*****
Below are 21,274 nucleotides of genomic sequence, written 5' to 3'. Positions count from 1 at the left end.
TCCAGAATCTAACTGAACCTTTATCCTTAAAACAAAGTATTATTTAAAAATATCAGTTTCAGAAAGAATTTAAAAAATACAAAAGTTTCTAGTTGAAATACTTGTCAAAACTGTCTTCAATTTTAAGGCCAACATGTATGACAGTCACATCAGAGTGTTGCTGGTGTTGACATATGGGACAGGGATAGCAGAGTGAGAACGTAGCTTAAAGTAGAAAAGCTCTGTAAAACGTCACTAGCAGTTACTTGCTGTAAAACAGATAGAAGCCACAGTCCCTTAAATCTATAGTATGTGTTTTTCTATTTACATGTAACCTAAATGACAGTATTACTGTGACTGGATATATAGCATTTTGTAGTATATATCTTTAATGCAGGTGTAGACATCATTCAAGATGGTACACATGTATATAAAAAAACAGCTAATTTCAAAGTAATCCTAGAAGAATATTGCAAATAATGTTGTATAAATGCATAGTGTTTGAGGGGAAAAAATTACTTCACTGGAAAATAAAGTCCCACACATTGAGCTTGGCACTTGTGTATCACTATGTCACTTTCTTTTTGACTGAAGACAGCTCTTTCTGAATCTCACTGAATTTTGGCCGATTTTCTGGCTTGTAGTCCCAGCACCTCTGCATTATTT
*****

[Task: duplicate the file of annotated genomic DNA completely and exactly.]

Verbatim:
Below are 21,274 nucleotides of genomic sequence, written 5' to 3'. Positions count from 1 at the left end.
TCCAGAATCTAACTGAACCTTTATCCTTAAAACAAAGTATTATTTAAAAATATCAGTTTCAGAAAGAATTTAAAAAATACAAAAGTTTCTAGTTGAAATACTTGTCAAAACTGTCTTCAATTTTAAGGCCAACATGTATGACAGTCACATCAGAGTGTTGCTGGTGTTGACATATGGGACAGGGATAGCAGAGTGAGAACGTAGCTTAAAGTAGAAAAGCTCTGTAAAACGTCACTAGCAGTTACTTGCTGTAAAACAGATAGAAGCCACAGTCCCTTAAATCTATAGTATGTGTTTTTCTATTTACATGTAACCTAAATGACAGTATTACTGTGACTGGATATATAGCATTTTGTAGTATATATCTTTAATGCAGGTGTAGACATCATTCAAGATGGTACACATGTATATAAAAAAACAGCTAATTTCAAAGTAATCCTAGAAGAATATTGCAAATAATGTTGTATAAATGCATAGTGTTTGAGGGGAAAAAATTACTTCACTGGAAAATAAAGTCCCACACATTGAGCTTGGCACTTGTGTATCACTATGTCACTTTCTTTTTGACTGAAGACAGCTCTTTCTGAATCTCACTGAATTTTGGCCGATTTTCTGGCTTGTAGTCCCAGCACCTCTGCATTATTT